Important Changes Planned for Peer Counselors


This post was authored by members of The Peer Counselors

The Peer Counselors (PCs) are a fairly young organization, and were started in response to campus-wide concerns surrounding mental health crises and the disconnect between students and the counseling center. After speaking out about the issue at large in a Collegian op-ed, Ocean Jurney ’15, and former director of counseling services, Patrick Gilligan, worked together to create a group able to bridge the gap between the students and the counseling center staff. The Peer Counselors have always been exactly what their name implies: students making themselves available to help other students with any number of concerns or problems.

Although a student-run organization, the PCs have always worked alongside the counseling center- never in an effort to replace proper counseling center attention, but rather to act as a first step on the way to getting help for mental health issues.

However, the past year has seen many administrative changes involving liability and student autonomy, some of which will affect the Peer Counselors. Up until this point in time and extending to the end of this semester, the Peer Counselors will offer and have offered the Kenyon student body the following services:

  • Access to a 24-hour hotline for immediate connection to a PC
  • One-on-one confidential support
  • Small, PC-led discussion groups, covering a range of topics from anxiety to body image
  • Fall and Winter Blues, events to raise spirits and destigmatize reaching out for help concerning mental health struggles

The proposed changes to come in the 2018-2019 school year would remove most of these abilities for The Peer Counselors, removing confidentiality, small group meetings, and the 24-hour hotline. The administrative forces behind the shift in focus have not been entirely forthcoming with their reasons as to why these changes will, supposedly, be beneficial to the student body.

None of these changes are officially in place, and the story still developing.


8 responses

  1. Today, with mental health issues in the forefront, it would be extremely foolish to alter this service provided by students for students. Anyone who has worked with adolescents and young adults knows that the first contact a young person with a problem has is made with a peer. As a registered nurse with 28 years of experience working with older adolescents, I feel that this valuable service needs to be kept as it is.

  2. Kenyon needs the peer counselors, especially considering how woefully unprofressional and overbooked the counselors are. Most students are so mistrustful of the counselors on campus, or unable to even get in touch with one, that the PCs are their main resource for mental support. I shudder to think what will happen to those students if the PCs are destroyed. Now *that* is a legal and publicity nightmare.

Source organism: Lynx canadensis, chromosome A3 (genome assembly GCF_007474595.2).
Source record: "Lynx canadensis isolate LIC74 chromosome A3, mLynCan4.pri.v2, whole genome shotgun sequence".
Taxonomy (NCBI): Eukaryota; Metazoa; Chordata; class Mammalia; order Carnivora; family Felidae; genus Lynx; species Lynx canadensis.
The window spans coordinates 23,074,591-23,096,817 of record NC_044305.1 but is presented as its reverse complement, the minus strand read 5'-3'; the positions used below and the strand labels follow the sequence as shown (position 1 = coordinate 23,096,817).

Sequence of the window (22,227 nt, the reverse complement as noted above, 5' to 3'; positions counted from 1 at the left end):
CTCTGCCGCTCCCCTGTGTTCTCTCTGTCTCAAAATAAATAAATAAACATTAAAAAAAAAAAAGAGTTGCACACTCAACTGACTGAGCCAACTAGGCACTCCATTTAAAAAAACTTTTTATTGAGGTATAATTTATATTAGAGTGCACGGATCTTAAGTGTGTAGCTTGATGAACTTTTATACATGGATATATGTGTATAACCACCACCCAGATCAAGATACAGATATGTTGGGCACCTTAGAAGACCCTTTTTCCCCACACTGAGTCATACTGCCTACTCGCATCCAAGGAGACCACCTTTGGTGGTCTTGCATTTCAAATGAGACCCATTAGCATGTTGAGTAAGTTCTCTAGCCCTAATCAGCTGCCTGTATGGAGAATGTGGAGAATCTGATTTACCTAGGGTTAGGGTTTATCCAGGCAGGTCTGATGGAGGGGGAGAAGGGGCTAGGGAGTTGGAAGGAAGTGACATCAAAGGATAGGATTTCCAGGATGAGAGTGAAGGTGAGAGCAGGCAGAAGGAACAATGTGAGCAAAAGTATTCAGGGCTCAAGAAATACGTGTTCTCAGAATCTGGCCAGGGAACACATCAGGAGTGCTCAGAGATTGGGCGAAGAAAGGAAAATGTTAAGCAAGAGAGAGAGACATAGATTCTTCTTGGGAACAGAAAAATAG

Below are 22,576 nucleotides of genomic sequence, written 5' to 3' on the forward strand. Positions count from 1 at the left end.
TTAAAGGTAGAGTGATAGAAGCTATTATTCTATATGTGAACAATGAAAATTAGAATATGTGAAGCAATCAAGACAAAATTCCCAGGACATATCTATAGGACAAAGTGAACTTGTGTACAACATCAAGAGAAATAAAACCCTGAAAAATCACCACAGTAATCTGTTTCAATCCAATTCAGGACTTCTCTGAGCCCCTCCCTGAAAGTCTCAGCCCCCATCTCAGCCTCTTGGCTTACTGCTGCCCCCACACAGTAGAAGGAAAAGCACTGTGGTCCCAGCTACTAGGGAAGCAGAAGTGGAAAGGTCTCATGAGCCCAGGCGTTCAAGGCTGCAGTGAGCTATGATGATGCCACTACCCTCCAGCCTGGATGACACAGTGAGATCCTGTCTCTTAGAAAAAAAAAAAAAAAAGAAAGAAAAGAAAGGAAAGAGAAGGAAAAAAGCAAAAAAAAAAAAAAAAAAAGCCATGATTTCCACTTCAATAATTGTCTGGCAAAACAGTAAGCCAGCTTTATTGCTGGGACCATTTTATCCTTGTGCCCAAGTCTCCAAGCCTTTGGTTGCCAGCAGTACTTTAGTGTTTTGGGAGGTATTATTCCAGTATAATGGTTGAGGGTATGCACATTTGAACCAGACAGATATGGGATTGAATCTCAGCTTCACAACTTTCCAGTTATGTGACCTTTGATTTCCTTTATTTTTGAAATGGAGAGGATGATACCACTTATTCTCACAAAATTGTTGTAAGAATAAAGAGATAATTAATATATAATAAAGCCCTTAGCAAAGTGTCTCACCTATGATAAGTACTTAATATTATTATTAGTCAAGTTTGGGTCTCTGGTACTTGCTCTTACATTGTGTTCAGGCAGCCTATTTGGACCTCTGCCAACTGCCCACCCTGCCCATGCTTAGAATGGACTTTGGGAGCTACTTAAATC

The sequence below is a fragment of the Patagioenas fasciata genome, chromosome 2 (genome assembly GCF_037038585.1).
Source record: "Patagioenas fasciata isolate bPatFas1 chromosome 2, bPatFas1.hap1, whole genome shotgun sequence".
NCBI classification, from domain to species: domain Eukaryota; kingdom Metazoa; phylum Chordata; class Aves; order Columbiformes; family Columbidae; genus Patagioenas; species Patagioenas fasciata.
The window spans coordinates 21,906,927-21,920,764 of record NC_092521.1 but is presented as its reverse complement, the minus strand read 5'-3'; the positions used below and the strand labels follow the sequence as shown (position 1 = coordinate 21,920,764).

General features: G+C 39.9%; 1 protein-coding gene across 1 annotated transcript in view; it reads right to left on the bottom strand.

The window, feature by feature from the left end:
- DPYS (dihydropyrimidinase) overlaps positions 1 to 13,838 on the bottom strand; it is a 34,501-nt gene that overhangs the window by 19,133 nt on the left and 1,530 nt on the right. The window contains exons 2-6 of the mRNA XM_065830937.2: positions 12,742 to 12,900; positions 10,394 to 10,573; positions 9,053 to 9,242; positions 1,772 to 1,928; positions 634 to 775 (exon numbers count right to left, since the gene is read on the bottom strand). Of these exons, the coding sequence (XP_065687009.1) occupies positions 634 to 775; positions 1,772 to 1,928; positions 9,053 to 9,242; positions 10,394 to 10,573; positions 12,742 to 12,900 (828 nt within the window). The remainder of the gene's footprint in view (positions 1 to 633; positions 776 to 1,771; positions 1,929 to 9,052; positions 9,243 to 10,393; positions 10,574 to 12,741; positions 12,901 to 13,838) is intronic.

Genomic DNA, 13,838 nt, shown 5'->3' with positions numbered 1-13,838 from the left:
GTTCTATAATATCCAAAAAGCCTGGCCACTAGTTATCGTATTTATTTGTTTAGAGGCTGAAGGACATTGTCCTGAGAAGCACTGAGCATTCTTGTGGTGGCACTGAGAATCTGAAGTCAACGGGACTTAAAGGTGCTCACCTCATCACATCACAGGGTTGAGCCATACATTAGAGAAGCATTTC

• The counseling center is a mess. I have (what would generally be considered quite serious) mental health concerns and I eventually had to give up on the CC even though I desperately needed their help. Not only were there were very few appointments available but they were, as you said, woefully unprofessional.

      I understand possible concerns around tasking students with their peers’ mental health; however, I don’t think the solution should be to remove PCs’ powers. I also wonder if there are people who are worried that their mental health issues aren’t serious enough to take to the CC; if that’s the case, the PCs should absolutely be available to bridge that gap so students have a contact who can assure them that they’re “allowed” to take their health seriously. Confidentiality is crucial and I’m sure the 24h hotline has been there for so many people who feel isolated in the middle of the night. This seems like a dangerous choice.

  3. What is the real agenda for this change? Legal concerns about risk management and exposure to liability? It is certainly not a decision that is being made in the best interests of the students’ day to day experiences. Feels risk management-y. If this is the reason, HIRE SOME MORE GENUINE, WELL-TRAINED PROFESSIONAL THERAPISTS!

  4. I thought PCs never had legal confidentiality and only “practiced confidentiality”. So would this be an actual change?

    • The PCs practice confidentiality, meaning that they only reveal information about a student to a counselor if that student was at risk of harming themselves or others (ex. extreme cases posing imminent threat). Under this new policy, the PCs would have to log every conversation they have with a student, regardless of its severity, and report it to the counseling center.

  5. I am currently paying a therapist from my hometown that I Skype with once a week because it’s impossible to get into the counseling center to see someone weekly at a regular time, and I don’t have a car to drive myself to see a therapist in Mount Vernon (because Kenyon doesn’t provide transportation to Mount Vernon for health services). The PCs are an essential resource for students, especially at a college that’s currently ill-equipped to handle the mental health needs of its student body.

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